UBC Theses and Dissertations
Endothelial cells manage fatty acid delivery to the cardiomyocytes following diabetes Chiu, Amy Pei-Ling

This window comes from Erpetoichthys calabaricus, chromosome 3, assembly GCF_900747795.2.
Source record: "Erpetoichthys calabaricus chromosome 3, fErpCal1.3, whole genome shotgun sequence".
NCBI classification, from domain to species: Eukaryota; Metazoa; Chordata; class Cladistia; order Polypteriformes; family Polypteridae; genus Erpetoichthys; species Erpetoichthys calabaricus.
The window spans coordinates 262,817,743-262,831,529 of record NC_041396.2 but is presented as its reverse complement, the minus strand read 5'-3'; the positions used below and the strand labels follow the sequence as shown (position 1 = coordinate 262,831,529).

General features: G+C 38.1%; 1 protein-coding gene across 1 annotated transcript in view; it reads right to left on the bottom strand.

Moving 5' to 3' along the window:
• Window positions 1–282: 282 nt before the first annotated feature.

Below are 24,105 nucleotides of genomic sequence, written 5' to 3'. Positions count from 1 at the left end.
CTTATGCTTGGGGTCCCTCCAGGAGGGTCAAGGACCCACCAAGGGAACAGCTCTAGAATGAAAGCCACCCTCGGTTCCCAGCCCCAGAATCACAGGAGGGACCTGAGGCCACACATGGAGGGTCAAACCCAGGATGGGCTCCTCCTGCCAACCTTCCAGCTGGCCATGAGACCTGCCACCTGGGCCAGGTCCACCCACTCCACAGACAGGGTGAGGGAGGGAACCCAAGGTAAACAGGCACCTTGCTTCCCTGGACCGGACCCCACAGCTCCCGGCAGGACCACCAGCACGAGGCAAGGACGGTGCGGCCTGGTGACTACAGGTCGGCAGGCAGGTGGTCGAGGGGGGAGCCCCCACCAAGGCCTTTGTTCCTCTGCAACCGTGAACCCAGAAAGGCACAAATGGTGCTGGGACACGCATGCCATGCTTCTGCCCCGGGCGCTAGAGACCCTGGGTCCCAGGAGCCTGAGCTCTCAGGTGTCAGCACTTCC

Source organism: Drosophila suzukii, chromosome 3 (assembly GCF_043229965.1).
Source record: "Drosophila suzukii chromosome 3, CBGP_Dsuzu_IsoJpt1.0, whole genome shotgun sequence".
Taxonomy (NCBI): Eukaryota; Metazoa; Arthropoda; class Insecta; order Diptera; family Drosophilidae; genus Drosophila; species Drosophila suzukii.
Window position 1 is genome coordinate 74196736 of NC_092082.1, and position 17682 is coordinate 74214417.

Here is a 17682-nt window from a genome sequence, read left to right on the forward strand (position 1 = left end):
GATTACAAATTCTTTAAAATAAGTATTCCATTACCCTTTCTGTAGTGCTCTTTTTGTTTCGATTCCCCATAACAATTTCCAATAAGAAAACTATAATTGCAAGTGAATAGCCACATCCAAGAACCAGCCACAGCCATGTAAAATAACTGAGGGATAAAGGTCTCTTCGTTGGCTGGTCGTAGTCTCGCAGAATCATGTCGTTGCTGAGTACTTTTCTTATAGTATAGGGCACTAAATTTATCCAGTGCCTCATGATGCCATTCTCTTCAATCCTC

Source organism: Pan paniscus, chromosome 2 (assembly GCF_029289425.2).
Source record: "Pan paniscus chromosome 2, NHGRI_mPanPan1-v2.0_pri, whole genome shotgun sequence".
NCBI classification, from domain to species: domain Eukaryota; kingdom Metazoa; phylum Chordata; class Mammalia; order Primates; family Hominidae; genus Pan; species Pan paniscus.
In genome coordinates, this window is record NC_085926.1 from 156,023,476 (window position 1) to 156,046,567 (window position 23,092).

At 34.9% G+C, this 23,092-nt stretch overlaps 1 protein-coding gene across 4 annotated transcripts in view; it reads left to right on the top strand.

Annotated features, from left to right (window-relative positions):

In the diabetic heart, there is excessive dependence on fatty acid (FA) utilization to generate ATP. Lipoprotein lipase (LPL)-mediated hydrolysis of circulating triglyceride is suggested to be the predominant source of FA for cardiac utilization during diabetes. In the heart, LPL is produced in the cardiomyocytes and is transferred by its transporter glycosylphosphatidylinositol-anchored high-density lipoprotein-binding protein 1 (GPIHBP1) to the apical side of the endothelial cell (EC), where the enzyme is functional. We tested whether EC responds to hyperglycemia by increasing GPIHBP1. Streptozotocin diabetes increased cardiac LPL activity and GPIHBP1 gene and protein expression. Exposure of EC to high glucose-induced GPIHBP1 expression and amplified LPL shuttling across these cells. This effect coincided with an elevated secretion of heparanase, which can promote secretion of vascular endothelial growth factor (VEGF) from EC and cardiomyocytes. Recombinant VEGF induced EC GPIHBP1 mRNA and protein expression through activation of Notch signaling, which encompassed delta-like ligand 4 (DLL4) augmentation and nuclear translocation of the Notch intracellular domain. In addition, high glucose-induced secretion of heparanase is taken up by the cardiomyocyte to stimulate matrix-metalloproteinase (MMP) 9 expression and conversion of latent to active transforming growth factor-β (TGFβ). In the cardiomyocyte, TGFβ activation of RhoA enhances actin cytoskeleton rearrangement to promote LPL trafficking and secretion onto cell surface heparan sulfate proteoglycans. In the EC, TGFβ signaling promotes mesodermal homeobox 2 (Meox2) translocation to the nucleus that increases the expression of GPIHBP1, which facilitates movement of LPL to the vascular lumen. Collectively, EC, as the first responders to hyperglycemia, can release heparanase to liberate myocyte VEGF, which activates EC Notch signaling to facilitate GPIHBP1-mediated translocation of LPL across EC. Heparanase also induced MMP9 mediated activation of TGFβ. Its action on the cardiomyocyte to promote movement of LPL, together with its action on the EC to facilitate LPL shuttling are mechanisms that accelerate FA utilization by the diabetic heart. Gaining more insight into the mechanisms by which cardiac LPL is regulated may assist other researchers in devising new therapeutic strategies restore metabolic equilibrium, curb lipotoxicity, and help prevent or delay heart dysfunction characteristic of diabetes.
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